Boston’s Spanish-speaking population largely hails from six places: Puerto Rico, the Dominican Republic, Colombia, El Salvador, Mexico, and Guatemala. But as different as their dialects are, they appear to be merging in Boston.

That’s what one Boston University linguistics professor is researching.
In a cafeteria kitchen in Brighton, a group of coworkers is talking about the weekend.

Jose is from El Salvador.
“Estuve con mis niñas, tengo dos niñas, muy lindas. Allí lo pasé en casa con ellas, en el día. Y por la noche pues a trabajar.”
Patricia is from Panama:
“El fin de semana pasado me estaba preparando para las fiestas, decorando la casa, poniendo lucecitas y estrellitas por todas partes para recibir la navidad y el año nuevo.”
Miguel is from the Dominican Republic:
“¿Que hice? Fui a los movies con los niños, le pasé con la familia, todo tranquilito.”

Even though all three are speaking Spanish, the speed with which they talk, the way they pronounce S's, J's and R's, and their use of vocabulary differ. So do their accents and idioms. And it can all be measured. That’s what Daniel Erker is doing at Boston University, as a professor of Spanish and linguistics.

In his lab and office on Commonwealth Avenue, he’s studying large sound waves on a screen.
 “What we find is patterns of variation that are specific to individual speakers and individual speech communities,” he said.

“Speech communities” refers to groups of people with a same common language, coming together – in this case, in an urban setting. Erker and his students are interviewing dozens of native Spanish speakers in an effort to understand how their language evolves here in the U.S.
“Different varieties of the same language interacting through speakers, of course, promotes language change,” he said.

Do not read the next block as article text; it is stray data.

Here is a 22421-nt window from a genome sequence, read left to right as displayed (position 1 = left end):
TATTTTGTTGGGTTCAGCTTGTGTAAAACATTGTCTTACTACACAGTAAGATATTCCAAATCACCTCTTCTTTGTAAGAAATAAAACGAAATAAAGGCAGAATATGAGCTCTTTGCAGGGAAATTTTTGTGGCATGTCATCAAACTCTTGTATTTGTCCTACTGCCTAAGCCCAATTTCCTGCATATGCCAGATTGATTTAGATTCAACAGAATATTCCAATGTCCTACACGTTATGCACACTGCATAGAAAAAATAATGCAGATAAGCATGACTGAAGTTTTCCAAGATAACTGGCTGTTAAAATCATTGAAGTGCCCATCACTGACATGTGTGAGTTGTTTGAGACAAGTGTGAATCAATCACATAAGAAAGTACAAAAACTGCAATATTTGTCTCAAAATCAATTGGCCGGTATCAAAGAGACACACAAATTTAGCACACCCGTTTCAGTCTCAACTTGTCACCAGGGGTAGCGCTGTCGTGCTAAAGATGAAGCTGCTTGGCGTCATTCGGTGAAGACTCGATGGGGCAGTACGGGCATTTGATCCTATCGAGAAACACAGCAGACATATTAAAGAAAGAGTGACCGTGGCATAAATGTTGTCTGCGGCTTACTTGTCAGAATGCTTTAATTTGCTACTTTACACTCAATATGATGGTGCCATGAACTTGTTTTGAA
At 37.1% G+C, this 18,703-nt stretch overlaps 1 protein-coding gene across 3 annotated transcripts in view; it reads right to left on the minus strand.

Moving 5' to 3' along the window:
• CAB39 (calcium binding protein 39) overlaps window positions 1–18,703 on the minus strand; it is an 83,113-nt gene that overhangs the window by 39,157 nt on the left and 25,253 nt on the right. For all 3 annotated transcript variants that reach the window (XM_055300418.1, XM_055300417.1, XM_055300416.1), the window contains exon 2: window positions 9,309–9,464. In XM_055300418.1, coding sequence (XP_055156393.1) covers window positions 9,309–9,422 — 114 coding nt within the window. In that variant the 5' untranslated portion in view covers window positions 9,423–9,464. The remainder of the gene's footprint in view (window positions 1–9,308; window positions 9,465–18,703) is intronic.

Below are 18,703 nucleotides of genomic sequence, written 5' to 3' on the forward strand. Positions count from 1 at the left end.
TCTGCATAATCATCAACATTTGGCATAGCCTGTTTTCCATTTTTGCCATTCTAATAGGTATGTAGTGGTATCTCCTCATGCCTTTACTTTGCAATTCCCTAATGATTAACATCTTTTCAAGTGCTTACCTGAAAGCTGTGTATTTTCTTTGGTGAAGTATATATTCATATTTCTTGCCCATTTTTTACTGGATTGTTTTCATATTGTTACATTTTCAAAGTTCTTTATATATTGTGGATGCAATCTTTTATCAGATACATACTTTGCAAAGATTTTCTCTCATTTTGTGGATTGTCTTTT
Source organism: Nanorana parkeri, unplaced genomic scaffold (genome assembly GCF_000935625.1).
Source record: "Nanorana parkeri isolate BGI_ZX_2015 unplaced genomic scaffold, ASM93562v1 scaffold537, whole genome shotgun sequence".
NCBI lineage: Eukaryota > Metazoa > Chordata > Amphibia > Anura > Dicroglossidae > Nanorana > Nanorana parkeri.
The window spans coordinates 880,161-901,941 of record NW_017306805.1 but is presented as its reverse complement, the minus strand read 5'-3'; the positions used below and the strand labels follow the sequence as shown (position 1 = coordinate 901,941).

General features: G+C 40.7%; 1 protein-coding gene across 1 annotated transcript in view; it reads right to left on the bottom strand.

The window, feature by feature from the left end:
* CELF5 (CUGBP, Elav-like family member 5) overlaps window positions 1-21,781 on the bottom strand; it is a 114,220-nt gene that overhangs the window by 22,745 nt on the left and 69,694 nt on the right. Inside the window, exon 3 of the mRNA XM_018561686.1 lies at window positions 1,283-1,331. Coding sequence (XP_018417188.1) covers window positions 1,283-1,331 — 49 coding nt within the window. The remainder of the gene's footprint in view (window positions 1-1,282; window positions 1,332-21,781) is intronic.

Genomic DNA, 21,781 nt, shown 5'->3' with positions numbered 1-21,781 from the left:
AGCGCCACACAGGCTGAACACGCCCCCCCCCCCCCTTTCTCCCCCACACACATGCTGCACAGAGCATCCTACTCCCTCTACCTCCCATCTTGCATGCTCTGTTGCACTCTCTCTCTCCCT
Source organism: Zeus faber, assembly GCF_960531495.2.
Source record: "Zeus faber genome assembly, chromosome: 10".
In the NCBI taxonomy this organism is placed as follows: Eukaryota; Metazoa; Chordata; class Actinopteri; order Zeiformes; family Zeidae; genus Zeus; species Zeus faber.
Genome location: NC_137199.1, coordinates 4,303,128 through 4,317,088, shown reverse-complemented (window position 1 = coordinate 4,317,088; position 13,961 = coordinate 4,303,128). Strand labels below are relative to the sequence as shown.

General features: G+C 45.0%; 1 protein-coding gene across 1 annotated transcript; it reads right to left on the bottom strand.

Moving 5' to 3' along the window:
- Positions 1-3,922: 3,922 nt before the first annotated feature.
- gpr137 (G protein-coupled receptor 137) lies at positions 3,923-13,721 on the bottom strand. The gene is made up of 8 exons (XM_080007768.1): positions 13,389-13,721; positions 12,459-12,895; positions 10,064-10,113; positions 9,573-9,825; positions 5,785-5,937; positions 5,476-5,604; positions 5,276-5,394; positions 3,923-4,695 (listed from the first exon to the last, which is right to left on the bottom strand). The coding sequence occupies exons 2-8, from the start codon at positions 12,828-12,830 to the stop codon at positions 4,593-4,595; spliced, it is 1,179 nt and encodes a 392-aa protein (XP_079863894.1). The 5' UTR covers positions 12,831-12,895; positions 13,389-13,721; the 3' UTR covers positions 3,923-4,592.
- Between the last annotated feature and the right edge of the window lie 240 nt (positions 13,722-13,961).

When people with a common language move to another country, their language of origin starts to change. Quickly. Especially when you add a new language – English – to the mix. So Spanish is evolving right here in Boston. This research is a continuation of work Erker did in New York, where he found the emergence of unique words, like “carpeta” for carpet.
“You can track across multiple generations these microlinguistic phenomena. So we look at their kids and then we look at their kids’ kids. And what we find is that over the span of usually two to three generations, we find demonstrable shifts, systematic shifts, in the way language is produced.”
This 36-year-old man has just arrived from Puerto Rico and now lives in East Boston.
“¿Cuáles idiomas hablas con tu mamá?”

Español. Ella no sabe inglés.”
Erker’s asking him what language he speaks with various family members.

“¿Hijos? Español. ¿Amigos? Español? ¿Jefe? Depende. Y amigos depende también porque....”

This man speaks Caribbean-style Spanish. Final syllable sounds like S and N are often omitted, and his R’s often sound like L’s. Ideally, Erker will record this man’s speech over time to see how it changes. And the research has practical applications.
"In developing bilingual education, in trying to figure out where and in what context multilingual services must be provided at a municipal level,” he said.
But Erker’s research is prompted by curiosity about how people use a language given social context. Back in the cafeteria in Brighton, the Spanish-speaking coworkers say they’ve already noticed their speech changing since they’ve been in the U.S. The woman from Panama notes that when she goes back to visit, people often hear her accent and ask her where she’s from.